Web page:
When you’re self-employed, the slower times are kind of tough I’ve noticed. Even when it’s busy, it’s hard to fully connect with everybody else– for example, I was sitting at a restaurant on the weekend with some non-art friends, and the conversations turned to work! It’s hard to get into that conversation in a way, because unlike jobs where you punch the clock, you have a whole other set of parameters, and a different vocabulary. I listened but I couldn’t really empathize– when I have bad work days, it’s usually because drawings won’t come out right, or because a client is dragging me by the chain. And not just that– just looking at how work days are for the self-employed shows you how potentially open-ended everything is.

Last week I wrote up a schedule for my partner and I– he isn’t at all art-minded and keeps a 9-5 job, but we were finding that we wanted to make time for certain things– housecleaning, exercising, etc. So after we allotted time for those things it got me thinking. When you’re self-employed, a schedule can be really important, especially if you’re like me, working out of the home– it can get really insular and too easy to think, ‘oh, I’ll do some work later.’ At least, when I do that, the work doesn’t get done, and I’m scrabbling to get it done at the last minute. Time management is even more important when you’re the one calling the shots. There’s no one constantly looking over your shoulder, and it’s really too easy to slack. Of course, this doesn’t mean you have to work 9-5– you need to pick what works for you.

I think the best thing to do is figure out when you do your best work at. Me, personally, I have to wake up around 8am to attend to my dog and to get up with the mister– so I don’t sleep in much. And when I wake up, depending on the day, I try to allot one to one and a half hours attending to the internet business I need to (emails, checking in with peers, researching ideas, writing this blog)– unfortunately, it’s really easy to be sucked in, so I set a timer on my Mac.  I used to be a night owl in college, but it’s lessened since I’ve left. These days I’ve found if I don’t start working in the morning, I’m kind of screwed. (Though sometimes it varies– but largely, if I don’t start working in the mornings I lose that work feeling)

So this is essentially my workday schedule, though it’s never set in stone, because things always pop up and I have to juggle…

8:30am : get up

8:40: walk dog, feed

9:00 : check internet

10-10:30 : start work

noon : lunch- no more than an hour, usually 1/2. I try to read these books I recently got to get some more art research in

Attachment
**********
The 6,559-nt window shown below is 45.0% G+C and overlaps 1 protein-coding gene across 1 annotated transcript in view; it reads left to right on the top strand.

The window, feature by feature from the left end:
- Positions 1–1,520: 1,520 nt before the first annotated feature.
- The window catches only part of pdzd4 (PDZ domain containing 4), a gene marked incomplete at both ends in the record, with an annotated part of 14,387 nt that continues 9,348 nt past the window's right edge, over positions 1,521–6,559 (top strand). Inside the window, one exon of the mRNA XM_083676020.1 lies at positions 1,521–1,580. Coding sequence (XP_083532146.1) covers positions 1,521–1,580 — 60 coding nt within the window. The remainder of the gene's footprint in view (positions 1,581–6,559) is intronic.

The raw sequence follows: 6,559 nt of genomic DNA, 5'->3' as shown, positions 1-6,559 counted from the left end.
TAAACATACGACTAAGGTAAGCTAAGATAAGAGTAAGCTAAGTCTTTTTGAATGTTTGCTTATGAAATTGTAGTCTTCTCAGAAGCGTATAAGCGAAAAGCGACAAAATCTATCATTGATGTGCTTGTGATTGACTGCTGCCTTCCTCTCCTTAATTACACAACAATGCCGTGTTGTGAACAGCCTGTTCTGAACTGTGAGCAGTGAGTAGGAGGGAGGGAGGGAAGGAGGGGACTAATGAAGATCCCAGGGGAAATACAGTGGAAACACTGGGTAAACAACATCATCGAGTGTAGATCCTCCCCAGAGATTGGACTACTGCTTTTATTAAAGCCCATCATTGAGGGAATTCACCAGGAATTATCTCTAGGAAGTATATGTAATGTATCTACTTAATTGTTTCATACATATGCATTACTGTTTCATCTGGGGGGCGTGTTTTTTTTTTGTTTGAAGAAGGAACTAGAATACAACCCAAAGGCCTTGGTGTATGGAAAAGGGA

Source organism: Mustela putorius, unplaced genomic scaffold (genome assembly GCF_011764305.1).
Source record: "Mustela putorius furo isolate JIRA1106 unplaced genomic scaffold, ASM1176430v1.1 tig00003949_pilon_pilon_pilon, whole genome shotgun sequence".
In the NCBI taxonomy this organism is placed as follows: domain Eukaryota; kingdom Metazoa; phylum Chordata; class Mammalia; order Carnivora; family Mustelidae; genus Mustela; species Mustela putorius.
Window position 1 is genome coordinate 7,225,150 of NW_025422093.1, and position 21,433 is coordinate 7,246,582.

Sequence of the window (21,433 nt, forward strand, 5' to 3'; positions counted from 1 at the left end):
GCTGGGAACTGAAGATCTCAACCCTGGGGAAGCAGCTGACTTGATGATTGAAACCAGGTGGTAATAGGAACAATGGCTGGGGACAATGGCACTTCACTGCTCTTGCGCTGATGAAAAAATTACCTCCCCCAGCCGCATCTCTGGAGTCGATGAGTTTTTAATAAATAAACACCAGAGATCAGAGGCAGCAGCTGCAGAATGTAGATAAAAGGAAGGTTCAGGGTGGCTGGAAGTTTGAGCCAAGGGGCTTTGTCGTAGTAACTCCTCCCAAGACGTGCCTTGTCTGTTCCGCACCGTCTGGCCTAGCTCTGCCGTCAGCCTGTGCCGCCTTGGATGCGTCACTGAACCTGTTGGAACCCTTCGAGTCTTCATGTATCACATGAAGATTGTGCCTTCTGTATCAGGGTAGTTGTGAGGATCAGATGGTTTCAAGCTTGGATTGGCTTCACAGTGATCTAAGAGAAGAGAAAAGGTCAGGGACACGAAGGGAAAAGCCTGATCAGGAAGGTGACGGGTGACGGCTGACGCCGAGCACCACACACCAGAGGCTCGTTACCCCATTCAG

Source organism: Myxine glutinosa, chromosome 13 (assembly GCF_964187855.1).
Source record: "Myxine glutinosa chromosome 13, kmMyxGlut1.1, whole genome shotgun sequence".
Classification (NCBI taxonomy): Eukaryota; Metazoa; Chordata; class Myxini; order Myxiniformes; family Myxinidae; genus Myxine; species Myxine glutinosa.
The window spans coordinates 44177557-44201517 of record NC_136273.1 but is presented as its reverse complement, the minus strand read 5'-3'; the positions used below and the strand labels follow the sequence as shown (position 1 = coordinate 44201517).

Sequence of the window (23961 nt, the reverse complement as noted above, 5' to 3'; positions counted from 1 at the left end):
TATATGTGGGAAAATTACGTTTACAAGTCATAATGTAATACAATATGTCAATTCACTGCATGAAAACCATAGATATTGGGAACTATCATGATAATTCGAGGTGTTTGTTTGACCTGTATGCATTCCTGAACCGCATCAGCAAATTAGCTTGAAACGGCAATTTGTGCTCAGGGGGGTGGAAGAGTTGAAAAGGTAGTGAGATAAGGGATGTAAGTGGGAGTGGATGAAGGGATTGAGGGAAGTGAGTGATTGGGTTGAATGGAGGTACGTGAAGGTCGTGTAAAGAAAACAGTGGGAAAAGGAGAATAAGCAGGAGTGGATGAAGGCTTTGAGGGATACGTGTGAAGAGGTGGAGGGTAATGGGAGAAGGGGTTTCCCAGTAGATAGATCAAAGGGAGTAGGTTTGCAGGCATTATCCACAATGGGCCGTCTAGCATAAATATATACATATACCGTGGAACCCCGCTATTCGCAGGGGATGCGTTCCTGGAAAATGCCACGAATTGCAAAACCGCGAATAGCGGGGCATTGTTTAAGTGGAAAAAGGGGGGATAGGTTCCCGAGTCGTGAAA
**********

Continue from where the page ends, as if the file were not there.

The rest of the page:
12:30- 1pm: back to work.

5:00 (on tuesdays, thursdays, fridays, and sundays):   go for an hour long tricycle ride (recent purchase– I consider this important to my sanity to get out and exercise and get some fresh air to think and let my brain stew! the other days I’ve allotted to going to the gym, so I give myself a break)

6:00 : wait for the mister to come home, prepare dinner or go to the gym

evening : do any sketches or minor work if a deadline is approaching, read, etc. free time!

before bed : try and do some reading for more research.

It sounds kind of easy, right? I mean, when you count those hours up,  it’s only like six hours of strict work. But you also have to realize that any 8 hour job has lags and slow times, and lunch, and you also have to factor the time you spend doing paperwork, writing clients, mailing postcards, etc. If I can get six solid hours of drawing in, I consider that a bonus. And if there’s something coming up, I make sure to allot all the time I need for it. It did sort of work out being 9-5 for me, but I think if you do your best work at night– schedule around that. If you like to sleep in, hey go for it– but I know if I do, I’ll feel lazy. Somehow the weekends feel nicer when I do get to do some sleeping in because I keep myself to this schedule.

Another thing I do is write a list of what I want to get done. If left in my head, I’m near guaranteed to forget something– and if I write a broad list for what I need to get done soon, I can work out what I can get done today. When you break it down into digestible sizes, things get done a lot easier. For example- I have one job due on Friday, and I need to start screenprinting for a convention and an unrelated art show in April, and I need to design a logo for my Etsy shop. So today I am going to pencil the job and work out the roughs for a print, and hopefully start inking a layer as well. This evening is free for the most part for me, so I’ll be going into overtime and try to get the logo worked out as well! Tomorrow I’ll ink the illustration and color both the logo and the illo, and Thursday I’ll finish the layers of the print and try and expose at least one. If the illustration doesn’t need edits, I’ll be trying to get all my layers exposed and everything set up to print on Saturday. Bingo, much more manageable than 10,000 things to do in my head– it feels a lot more manageable. And if I wind up getting ahead of schedule, even better.

Well, my timer’s about to run off– so I think it’s best to get to work! Here’s hoping you have a productive Tuesday!


You’ll have to pardon my following ‘rant…’ Lately this has been big on my mind and pertinent, even though it may not be totally advice.

Though in this day and age, it’s not necessary, relocating as an illustrator often seems to happen… Many friends/colleagues I know move to urban areas for work– specifically NYC, because there’s so many art directors’ offices, and so you can meet clients in person and all that greatness.  But what if you move somewhere else? Somewhere not known too well for being conducive to artists/illustrators/creative types? This is what I did….well, we’re coming up on the one-year mark in June.